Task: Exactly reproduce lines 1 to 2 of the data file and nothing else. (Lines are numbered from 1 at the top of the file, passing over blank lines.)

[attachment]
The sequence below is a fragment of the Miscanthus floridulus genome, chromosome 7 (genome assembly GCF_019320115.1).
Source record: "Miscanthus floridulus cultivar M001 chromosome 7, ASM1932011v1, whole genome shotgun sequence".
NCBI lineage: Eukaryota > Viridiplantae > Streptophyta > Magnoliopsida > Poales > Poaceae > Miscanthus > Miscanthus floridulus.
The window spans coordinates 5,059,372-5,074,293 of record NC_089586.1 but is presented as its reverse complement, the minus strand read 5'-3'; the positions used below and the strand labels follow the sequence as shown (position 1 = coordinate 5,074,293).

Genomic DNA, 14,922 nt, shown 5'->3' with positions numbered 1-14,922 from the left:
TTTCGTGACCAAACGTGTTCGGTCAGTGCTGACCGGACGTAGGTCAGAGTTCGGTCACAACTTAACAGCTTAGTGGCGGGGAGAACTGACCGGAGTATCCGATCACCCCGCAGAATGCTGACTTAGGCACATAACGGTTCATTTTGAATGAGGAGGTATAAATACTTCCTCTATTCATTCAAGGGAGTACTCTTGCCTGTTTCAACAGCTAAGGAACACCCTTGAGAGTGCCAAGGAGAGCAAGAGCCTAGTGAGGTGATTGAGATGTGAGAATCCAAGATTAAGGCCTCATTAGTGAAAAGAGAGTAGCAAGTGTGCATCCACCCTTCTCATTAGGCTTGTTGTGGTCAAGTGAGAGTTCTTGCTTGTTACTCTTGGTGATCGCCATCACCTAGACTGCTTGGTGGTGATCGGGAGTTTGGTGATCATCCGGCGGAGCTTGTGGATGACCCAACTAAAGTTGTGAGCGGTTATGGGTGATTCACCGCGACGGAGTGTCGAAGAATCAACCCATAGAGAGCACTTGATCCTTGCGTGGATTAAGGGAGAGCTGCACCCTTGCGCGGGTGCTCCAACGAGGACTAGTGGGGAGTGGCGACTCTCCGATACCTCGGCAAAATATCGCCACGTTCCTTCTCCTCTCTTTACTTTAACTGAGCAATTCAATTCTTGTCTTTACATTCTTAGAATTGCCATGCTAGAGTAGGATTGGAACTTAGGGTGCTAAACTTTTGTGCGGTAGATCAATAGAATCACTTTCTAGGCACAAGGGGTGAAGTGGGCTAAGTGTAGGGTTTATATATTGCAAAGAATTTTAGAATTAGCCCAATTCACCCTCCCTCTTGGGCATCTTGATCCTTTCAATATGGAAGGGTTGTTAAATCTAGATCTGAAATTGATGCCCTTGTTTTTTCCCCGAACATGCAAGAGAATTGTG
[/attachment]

The sequence below is a fragment of the Miscanthus floridulus genome, chromosome 7 (genome assembly GCF_019320115.1).
Source record: "Miscanthus floridulus cultivar M001 chromosome 7, ASM1932011v1, whole genome shotgun sequence".